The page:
top of page

3 Lies We Tell Ourselves About Boundaries

Most people know internally what boundaries they want to set in their lives. Even if you don't call them "boundaries", you know the feeling when you really wanted to say no when someone asked you to do a favor for them, but you said yes instead. Or the exhausting feeling of having a toxic person in your life who is constantly critical and you know you don't want them around as much.

You know you want to say no, but something stops you.

This can become a pattern of saying yes even when you are tired, burnt out, or just having that gut feeling that you need to draw a line. When the pattern continues it can lead to resentment towards others, towards your job, or even towards yourself. Depression and anxiety are common symptoms of a lack of boundaries.

Depression can look like that resentment and frustration turned inward and can lead to lower self esteem and low energy. Anxiety can look like avoiding situations where you know your boundaries might be overstepped. Or feeling anxious when someone asks you to do something because you know you are going to struggle with saying no.

So if you know you in your gut that limits need to be set, what is actually stopping you?? I believe it comes back to what we tell ourselves about boundaries. And some of the lies we tell ourselves can paralyze us from moving forward.

Here are 3 (of many) common lies we tell ourselves about boundaries:

1) If I set boundaries, I will hurt others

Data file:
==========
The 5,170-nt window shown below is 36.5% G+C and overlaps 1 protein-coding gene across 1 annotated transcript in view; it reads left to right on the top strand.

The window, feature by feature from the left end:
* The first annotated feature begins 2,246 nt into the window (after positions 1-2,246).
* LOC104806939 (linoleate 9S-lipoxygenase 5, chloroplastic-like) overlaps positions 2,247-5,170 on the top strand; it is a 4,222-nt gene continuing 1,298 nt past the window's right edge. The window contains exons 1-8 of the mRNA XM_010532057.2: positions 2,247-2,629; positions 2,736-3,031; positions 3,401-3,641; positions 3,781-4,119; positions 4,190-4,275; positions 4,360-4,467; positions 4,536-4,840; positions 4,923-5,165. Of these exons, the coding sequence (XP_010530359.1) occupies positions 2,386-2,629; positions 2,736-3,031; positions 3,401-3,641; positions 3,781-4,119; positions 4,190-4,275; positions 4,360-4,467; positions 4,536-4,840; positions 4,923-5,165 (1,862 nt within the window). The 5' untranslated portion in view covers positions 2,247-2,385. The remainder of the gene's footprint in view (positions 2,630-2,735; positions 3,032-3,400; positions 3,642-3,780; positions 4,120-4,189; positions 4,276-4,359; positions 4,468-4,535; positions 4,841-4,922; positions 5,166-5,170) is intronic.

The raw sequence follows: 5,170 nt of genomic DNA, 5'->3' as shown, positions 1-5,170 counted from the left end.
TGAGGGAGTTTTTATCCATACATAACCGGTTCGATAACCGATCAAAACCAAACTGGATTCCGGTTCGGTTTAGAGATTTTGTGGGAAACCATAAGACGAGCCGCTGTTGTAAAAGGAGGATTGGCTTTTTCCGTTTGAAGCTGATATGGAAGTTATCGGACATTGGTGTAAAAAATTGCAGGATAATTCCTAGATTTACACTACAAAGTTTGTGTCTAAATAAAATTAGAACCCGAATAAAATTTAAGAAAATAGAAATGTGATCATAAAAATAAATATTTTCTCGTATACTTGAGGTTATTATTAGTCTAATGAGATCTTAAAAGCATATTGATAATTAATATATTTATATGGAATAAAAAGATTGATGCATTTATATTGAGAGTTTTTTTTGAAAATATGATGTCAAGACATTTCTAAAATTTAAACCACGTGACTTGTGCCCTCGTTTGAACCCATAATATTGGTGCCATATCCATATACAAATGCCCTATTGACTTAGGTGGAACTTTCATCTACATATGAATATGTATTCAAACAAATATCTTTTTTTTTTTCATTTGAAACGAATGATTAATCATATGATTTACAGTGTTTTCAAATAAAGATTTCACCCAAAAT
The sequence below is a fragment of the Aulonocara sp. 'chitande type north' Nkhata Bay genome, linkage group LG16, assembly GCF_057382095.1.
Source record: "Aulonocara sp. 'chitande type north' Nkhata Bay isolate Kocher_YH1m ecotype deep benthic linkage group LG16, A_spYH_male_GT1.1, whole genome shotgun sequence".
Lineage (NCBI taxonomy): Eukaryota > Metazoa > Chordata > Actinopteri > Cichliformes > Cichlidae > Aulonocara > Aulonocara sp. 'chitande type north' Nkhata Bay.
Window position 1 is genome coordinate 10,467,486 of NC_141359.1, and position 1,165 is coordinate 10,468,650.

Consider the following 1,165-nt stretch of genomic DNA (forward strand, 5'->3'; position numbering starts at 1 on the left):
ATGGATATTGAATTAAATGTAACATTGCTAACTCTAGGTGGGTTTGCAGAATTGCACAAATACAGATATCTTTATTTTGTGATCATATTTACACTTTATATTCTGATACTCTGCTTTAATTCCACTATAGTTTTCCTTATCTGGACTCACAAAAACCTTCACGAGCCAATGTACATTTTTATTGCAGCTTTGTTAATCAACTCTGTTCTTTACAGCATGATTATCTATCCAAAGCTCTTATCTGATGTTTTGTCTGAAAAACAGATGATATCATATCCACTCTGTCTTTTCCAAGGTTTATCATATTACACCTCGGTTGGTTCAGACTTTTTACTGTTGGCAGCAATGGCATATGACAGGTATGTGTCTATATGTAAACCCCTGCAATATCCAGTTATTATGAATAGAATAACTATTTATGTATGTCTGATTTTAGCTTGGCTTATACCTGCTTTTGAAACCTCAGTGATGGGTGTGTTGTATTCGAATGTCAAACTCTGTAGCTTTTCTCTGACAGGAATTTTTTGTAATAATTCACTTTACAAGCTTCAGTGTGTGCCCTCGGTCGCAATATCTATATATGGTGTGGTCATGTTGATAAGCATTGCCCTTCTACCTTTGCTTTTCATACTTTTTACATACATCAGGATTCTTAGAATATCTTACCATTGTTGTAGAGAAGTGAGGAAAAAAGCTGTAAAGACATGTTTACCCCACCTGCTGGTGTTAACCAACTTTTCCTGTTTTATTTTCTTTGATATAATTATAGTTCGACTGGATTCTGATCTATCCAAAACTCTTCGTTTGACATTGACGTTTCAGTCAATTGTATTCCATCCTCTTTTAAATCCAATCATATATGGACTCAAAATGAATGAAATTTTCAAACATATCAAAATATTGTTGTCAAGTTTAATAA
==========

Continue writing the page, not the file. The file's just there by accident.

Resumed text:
There is a big difference between purposely hurting others and letting them experience natural consequences. If someone asks you to cover their shift at work because they forgot about an appointment they had, you are not hurting them if they miss that appointment. If you say no (because you don't want to work that shift), missing their appointment may be a natural consequence that helps them become more responsible next time.

TRUTH: I am not hurting others when I respect my own needs.

2) Boundaries mean that I am angry.

We have all experienced bad examples of setting limits out of anger. You or someone you know has gotten to the point of lashing out and yelling "NO", or saying something hurtful, or hanging up the phone in a rage. Anger tends to build when we don't set appropriate limits.

If you keep letting the toxic person criticize you on the phone until it gets to the point that you yell back at them, then you probably should have hung up 10 minutes ago. Boundaries do not equal anger, but the lack of boundaries can definitely lead to anger.

TRUTH: Boundaries keep my anger from growing bigger!

3) Boundaries are permanent, and I’m afraid of burning my bridges.

Maybe you need to say no today, but you can say yes tomorrow. It's ok to be too overwhelmed this month to take on that extra responsibility at work, but you can always ask next month if the opportunity is still available. We can let others know, "hey, things have changed and I have more energy now." We all change with time and growth, so it makes sense that your boundaries would change too.

TRUTH: I can always change my mind.

Next time you get that gut feeling that a limit needs to be set, do a quick check for any lies that may be stopping you and remind yourself of the truth!


For practical tips on setting boundaries check out my blog post: 3 Reasons to Say No More Often.

Ideas adapted from Boundaries Chapter 6 “Common Boundary Myths” by Cloud and Townsend.



bottom of page